For years the direct-broadcast satellite industry said it was impossible to deliver local high-definition broadcast channels in every U.S. market. But thanks to advances in compression technology, new Ka-band satellites, corporate vision and competitive pressures from cable, DirecTV plans to deliver local HDTV signals to every DMA, starting with 12 cities in September.
With the successful launch of its first Spaceway satellite last month, DirecTV will be able to deliver HD broadcast channels to New York, Los Angeles, Chicago, Philadelphia, Boston, San Francisco, Dallas, Washington, Atlanta, Detroit, Houston and Tampa, Fla.
Industry analysts say DirecTV must offer local HD to remain competitive with cable operators already offering the service. National HD channels aren’t enough.
“Local is still about 50% of the viewing,” Tellus Venture Associates president Steve Blum says.
DirecTV president and CEO Chase Carey calls the local HD strategy “very important,” noting it would become part of the platform’s core entertainment experience. Carey adds that even as viewing becomes more fragmented, “the biggest and most heavily watched shows are still on network TV.”
According to Josh Bernoff, vice president of Forrester Research Inc., HD is moving from early adopters to the mainstream. Forrester surveys found more than 10% of U.S. households own an HDTV set, and another third say their next TV purchase will be HD.
“If DirecTV wants to continue growing its subscriber base, there’s no alternative but to deliver locals in HD,” Bernoff says.
A HIGH COST TO FLY
DirecTV’s commitment doesn’t come cheap: Spaceway 1 cost more than $1.5 billion. The steep price tag was due to the satellite’s original design to handle broadband service. Subsequent satellites for local HD will cost less to design and build. That’s not counting consumer marketing and equipment costs.
“It’s a shame they have to do it in order to keep up,” says Carmel Group chairman Jimmy Schaeffler, “but I’m impressed they’re willing to bite the bullet and do it now.”
Timing is everything, analysts say, because it’s important to have a clear offer in place before large numbers of consumers enter the HD market.
Satellite companies already integrate digital-broadcast tuners into their HD receivers, but that option requires subscribers to use an off-air antenna for their local channels.
Antennas were seen as a sales barrier in the 1990s before DBS companies began offering local-to-local analog service.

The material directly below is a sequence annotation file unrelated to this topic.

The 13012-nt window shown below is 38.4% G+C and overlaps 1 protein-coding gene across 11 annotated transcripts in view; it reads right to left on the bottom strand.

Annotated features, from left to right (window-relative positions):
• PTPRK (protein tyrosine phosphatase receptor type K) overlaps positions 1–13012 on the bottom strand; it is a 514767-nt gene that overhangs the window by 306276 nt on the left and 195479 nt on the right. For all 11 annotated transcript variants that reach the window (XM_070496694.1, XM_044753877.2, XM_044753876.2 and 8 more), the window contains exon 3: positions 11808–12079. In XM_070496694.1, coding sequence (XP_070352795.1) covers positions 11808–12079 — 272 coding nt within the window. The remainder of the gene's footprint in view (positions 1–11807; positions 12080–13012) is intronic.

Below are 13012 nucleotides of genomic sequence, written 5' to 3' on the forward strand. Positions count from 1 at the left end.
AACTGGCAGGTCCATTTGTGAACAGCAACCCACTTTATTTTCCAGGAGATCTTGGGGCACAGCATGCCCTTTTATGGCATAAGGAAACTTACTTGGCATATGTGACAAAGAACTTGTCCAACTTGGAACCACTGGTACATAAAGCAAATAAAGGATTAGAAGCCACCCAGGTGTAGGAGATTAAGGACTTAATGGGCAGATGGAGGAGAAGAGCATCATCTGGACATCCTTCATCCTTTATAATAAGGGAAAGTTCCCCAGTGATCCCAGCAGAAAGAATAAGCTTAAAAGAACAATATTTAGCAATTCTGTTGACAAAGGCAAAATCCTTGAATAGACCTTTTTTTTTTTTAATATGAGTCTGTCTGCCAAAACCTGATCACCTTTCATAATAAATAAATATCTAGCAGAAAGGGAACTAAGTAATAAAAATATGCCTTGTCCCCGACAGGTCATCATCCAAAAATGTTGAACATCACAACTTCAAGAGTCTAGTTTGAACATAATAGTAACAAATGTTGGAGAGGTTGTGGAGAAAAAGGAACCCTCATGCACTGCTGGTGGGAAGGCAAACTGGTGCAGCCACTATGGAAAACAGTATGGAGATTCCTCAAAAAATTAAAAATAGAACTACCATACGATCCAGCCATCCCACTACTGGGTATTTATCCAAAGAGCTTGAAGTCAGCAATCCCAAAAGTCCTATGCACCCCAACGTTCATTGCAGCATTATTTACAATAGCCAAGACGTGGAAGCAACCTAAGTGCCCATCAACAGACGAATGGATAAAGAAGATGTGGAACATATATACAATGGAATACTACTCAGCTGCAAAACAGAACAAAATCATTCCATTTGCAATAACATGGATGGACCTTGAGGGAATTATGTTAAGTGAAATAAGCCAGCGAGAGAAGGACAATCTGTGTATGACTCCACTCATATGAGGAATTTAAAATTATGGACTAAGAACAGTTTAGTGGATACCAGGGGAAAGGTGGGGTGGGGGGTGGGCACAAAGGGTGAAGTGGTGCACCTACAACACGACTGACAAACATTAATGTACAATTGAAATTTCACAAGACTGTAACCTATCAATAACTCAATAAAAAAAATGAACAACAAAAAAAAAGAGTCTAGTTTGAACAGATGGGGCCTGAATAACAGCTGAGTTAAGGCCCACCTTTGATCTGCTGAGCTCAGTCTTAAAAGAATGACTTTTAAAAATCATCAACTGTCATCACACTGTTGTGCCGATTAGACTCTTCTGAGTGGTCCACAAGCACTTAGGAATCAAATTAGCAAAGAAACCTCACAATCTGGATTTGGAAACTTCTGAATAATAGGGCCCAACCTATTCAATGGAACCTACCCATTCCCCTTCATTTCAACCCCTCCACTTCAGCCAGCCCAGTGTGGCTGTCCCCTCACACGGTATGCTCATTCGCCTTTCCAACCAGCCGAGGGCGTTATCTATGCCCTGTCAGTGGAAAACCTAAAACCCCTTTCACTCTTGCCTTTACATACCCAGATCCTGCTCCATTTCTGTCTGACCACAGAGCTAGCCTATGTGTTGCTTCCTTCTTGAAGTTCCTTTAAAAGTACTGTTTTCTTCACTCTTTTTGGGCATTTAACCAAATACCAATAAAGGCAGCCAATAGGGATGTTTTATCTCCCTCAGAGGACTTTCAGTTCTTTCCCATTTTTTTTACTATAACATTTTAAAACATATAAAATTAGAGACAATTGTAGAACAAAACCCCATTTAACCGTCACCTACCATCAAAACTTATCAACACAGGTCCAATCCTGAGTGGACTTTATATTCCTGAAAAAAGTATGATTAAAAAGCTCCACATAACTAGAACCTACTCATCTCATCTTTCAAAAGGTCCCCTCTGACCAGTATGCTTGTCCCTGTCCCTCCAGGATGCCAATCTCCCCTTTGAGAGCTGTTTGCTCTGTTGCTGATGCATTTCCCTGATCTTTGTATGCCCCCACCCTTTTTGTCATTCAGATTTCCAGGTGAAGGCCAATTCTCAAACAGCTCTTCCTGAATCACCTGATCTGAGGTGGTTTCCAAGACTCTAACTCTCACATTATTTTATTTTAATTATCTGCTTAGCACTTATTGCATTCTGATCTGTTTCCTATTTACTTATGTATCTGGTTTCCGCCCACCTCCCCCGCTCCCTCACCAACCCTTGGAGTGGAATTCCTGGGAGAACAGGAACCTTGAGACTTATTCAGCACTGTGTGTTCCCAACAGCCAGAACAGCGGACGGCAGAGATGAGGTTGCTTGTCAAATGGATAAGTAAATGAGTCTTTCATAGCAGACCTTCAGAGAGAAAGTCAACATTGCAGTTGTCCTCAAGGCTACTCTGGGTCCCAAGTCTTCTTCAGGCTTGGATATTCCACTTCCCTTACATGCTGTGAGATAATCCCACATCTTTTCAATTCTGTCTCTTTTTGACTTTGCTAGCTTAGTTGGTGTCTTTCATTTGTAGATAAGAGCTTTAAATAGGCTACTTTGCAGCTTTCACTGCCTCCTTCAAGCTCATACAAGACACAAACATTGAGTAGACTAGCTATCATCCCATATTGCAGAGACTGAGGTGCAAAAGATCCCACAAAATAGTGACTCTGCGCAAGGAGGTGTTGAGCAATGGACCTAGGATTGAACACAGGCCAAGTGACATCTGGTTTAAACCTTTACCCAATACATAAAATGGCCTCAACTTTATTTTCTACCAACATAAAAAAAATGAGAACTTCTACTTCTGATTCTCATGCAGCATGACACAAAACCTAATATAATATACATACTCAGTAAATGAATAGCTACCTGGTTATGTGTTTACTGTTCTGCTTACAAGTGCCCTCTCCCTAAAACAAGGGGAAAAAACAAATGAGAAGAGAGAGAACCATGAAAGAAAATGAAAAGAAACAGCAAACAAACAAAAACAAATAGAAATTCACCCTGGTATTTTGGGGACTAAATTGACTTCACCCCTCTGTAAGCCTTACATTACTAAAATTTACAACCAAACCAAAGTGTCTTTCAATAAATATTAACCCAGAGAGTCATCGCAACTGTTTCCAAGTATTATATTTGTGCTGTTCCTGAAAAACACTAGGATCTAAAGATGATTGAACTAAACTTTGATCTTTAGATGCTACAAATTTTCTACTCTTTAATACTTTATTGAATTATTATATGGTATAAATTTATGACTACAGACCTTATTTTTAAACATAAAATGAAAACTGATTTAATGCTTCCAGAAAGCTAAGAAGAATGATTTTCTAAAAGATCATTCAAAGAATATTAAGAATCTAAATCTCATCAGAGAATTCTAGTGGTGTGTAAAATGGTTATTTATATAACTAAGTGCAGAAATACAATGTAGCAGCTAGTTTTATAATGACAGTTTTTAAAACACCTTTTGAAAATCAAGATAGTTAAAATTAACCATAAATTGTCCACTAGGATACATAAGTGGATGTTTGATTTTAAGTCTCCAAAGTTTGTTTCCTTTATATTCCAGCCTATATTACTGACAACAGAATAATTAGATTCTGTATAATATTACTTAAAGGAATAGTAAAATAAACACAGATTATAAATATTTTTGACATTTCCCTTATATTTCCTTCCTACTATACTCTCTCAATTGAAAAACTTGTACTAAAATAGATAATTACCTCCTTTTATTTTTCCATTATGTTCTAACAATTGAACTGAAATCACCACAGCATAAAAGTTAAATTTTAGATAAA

Ghosting is no longer an issue in the digital world when an over-the-air signal starts to drop off. “The signal just goes out,” Bernoff says, “and that’s not cool to somebody who just spent $3,000 for a TV set.”
Cable exploited DirecTV’s lack of local channels in the early years of DBS.
But Leichtman Research Group president Bruce Leichtman says that cable operators aren’t doing enough to exploit that edge when it comes to local HD.
“They’ve got to understand they have a brief window,” Leichtman says. He adds that HD lets cable recover high-value customers that are likely to want cable modems as well as video.
Once DirecTV offers local HD, cable could still take advantage of consumer confusion about equipment swap-outs. Even DirecTV subscribers who already watch national HD programming will need new dishes and receivers using MPEG-4 (Moving Picture Expert Group) compression technology to receive local HD signals.
A BIGGER HD DISH
DirecTV chief technology officer Romulo Pontual says local HD subscribers would need a slightly larger DBS dish. Because DirecTV will use Ka-band frequencies at the 99 degrees and 103 degrees west orbital locations for its local HD service (just two degrees in either direction from its core satellite at 101 degrees), Pontual says current customers shouldn’t have line-of-sight problems with the new dishes.
Bernoff says that while consumers will consider adjusting their set-top boxes as they upgrade to HD, “you don’t want to force consumers to make a choice” between DirecTV and cable.
DirecTV will feel competing pressures from subscribers and Wall Street to see who bears the cost of the new MPEG4 receivers.
“DirecTV’s biggest challenge is to execute its HD strategy in a cost-effective manner and to do it successfully,” Lehman Brothers Inc. analyst Vijay Jayant says.
Phil Swann, president of TVPredictions.com, says he’s had “tons of emails” from DirecTV HD subscribers who want to know how the company plans to swap out hardware. That’s a concern for customers who have paid nearly $1,000 for HD-compatible digital video recorders, which won’t be able to record DirecTV’s local HD signals.
Swann says the uncertainty surrounding DirecTV’s HD swap-outs has led to hesitancy surrounding new purchases.
Earlier this month, Carey said in a first-quarter earnings call that DirecTV had about 600,000 HD subscribers. He predicted most of the cost to convert those subscribers to new MPEG4 equipment would come in 2006.
DBS competitor EchoStar Communications Corp. has not committed to local HD for every U.S. market. CEO Charlie Ergen said in an earnings call this month that the company might deliver only 20 markets in local HD starting in 2006. Ergen wants to fill in with national HD broadcast feeds to smaller markets that have not yet committed to digital broadcasts.
The National Association of Broadcasters has issues with that plan, says spokesman Dennis Wharton, who applauds DirecTV’s commitment to deliver local HD signals across the country.
Not that DirecTV is entirely on the NAB’s good side. The trade group also wants DBS companies, and not just cable operators, to deliver broadcasters’ digital multicast signals. How that struggle will play out remains to be seen.